Cop, EMT brothers team up to deliver baby in Times Square

It was by coincidence that the brothers responded to the same emergency call Friday afternoon

By Kerry Burke
New York Daily News

NEW YORK — It’s all in the family.

It was a coincidence that two brothers — a cop and a paramedic — responded to the same emergency call at noon Friday and helped a Queens couple deliver a baby in Times Square, authorities said.

Officer Yan Kit Poon is pictured alongside the woman whose baby he and his EMT brother helped deliver.
Officer Yan Kit Poon is pictured alongside the woman whose baby he and his EMT brother helped deliver. (Photo/FDNY)

The newborn boy, named Jackson, is fine thanks to Officer Yan Kit Poon and his younger brother EMT Yan Hao Poon.

The siblings went to the rescue of the couple whose child was about to be born in a hotel room at the Westin New York.

Officer Yan Kit, 31, was at the outset too busy to notice his brother was also at the scene.

“It was chaotic at first,” said Yan Kit. “She was in active labor.”

“When I showed up, I realized it was my brother,” said EMT Yan Hao, 23, who administered aid to the newborn.

The newborn baby boy was healthy, but needed some help. “The baby was pale, not pink,” Yan Hao said. “It was not getting enough oxygen. After a minute it gained its color and became more active.”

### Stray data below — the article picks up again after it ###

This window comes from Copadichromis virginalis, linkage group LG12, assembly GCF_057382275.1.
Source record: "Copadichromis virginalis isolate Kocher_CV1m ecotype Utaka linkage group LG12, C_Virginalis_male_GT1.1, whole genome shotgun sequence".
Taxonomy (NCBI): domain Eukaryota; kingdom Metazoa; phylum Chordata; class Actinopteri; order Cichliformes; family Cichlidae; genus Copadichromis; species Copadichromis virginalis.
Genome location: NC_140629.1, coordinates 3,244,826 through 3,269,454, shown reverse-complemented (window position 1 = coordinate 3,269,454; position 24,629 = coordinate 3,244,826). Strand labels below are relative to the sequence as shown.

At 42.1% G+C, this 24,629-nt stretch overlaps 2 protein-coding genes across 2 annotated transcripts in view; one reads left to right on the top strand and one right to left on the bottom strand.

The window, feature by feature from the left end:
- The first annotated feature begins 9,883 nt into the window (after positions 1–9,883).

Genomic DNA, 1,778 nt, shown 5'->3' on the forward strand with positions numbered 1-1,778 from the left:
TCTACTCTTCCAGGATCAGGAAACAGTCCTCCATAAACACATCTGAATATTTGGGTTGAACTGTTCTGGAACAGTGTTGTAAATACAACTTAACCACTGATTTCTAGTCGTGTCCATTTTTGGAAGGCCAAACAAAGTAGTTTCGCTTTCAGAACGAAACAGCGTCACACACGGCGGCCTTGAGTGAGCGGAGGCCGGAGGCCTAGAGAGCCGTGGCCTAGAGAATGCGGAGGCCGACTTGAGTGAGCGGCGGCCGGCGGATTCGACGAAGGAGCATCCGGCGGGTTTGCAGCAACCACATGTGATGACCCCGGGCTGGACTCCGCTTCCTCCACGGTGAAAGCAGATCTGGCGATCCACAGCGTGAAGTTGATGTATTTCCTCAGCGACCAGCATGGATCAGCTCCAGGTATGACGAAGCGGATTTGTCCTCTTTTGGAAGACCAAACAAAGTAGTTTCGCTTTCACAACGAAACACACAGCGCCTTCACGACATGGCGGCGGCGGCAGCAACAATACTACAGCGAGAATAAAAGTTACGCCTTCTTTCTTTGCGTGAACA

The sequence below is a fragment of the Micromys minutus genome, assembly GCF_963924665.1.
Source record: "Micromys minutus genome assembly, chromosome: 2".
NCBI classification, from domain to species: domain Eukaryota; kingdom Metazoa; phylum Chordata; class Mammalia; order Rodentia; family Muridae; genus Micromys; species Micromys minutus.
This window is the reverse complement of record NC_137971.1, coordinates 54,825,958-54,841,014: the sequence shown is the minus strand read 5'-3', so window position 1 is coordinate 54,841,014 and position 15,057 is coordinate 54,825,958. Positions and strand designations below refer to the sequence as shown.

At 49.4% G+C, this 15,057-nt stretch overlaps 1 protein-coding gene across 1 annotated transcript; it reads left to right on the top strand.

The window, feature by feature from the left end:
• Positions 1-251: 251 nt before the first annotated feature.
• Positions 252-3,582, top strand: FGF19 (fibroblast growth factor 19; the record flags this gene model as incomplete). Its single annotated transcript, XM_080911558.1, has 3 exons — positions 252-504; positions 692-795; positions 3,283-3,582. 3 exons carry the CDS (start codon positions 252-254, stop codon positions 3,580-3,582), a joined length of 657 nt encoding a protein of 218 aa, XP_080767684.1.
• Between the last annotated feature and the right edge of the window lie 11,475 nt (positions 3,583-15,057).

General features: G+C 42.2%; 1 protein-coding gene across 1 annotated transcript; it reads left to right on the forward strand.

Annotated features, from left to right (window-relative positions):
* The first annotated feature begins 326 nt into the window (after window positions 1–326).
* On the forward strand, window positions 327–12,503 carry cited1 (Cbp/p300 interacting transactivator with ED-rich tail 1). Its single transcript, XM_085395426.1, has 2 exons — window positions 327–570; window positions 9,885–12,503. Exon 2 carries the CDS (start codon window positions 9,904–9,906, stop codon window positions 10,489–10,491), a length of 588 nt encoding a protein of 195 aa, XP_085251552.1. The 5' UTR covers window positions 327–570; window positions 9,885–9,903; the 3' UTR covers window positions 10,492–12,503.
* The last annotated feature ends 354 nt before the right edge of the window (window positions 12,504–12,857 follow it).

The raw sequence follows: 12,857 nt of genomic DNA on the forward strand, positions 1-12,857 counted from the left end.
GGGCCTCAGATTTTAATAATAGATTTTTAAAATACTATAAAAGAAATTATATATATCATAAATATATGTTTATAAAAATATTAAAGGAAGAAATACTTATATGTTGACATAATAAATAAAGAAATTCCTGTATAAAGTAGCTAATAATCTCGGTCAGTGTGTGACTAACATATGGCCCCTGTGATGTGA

The very expectant mom Heather Smith, 35, and her wife Kristen knew the baby was due soon.

They went to Mount Sinai West Hospital when Heather Smith was in the earliest stages of labor around 2 a.m. Friday.

But docs told Smith she wasn’t ready to give birth yet — so the couple checked into the Westin instead of returning home to Astoria.

When the time came at Friday noon, the couple was “very happy to see us,” Officer Yan Kit said. “It was just her and her partner alone in the room.”

The baby boy — the couple’s first child — was came into the world at 12:50 p.m. and weighed in at 7 lbs., 4 ounces.

The Yans have been stationed at Times Square for about four years and just happened to be working the same shift on Friday.

“We talk about our jobs all the time,” said Officer Yan Kit. “I think our family is getting tired of hearing all of the stories.”

McClatchy-Tribune News Service

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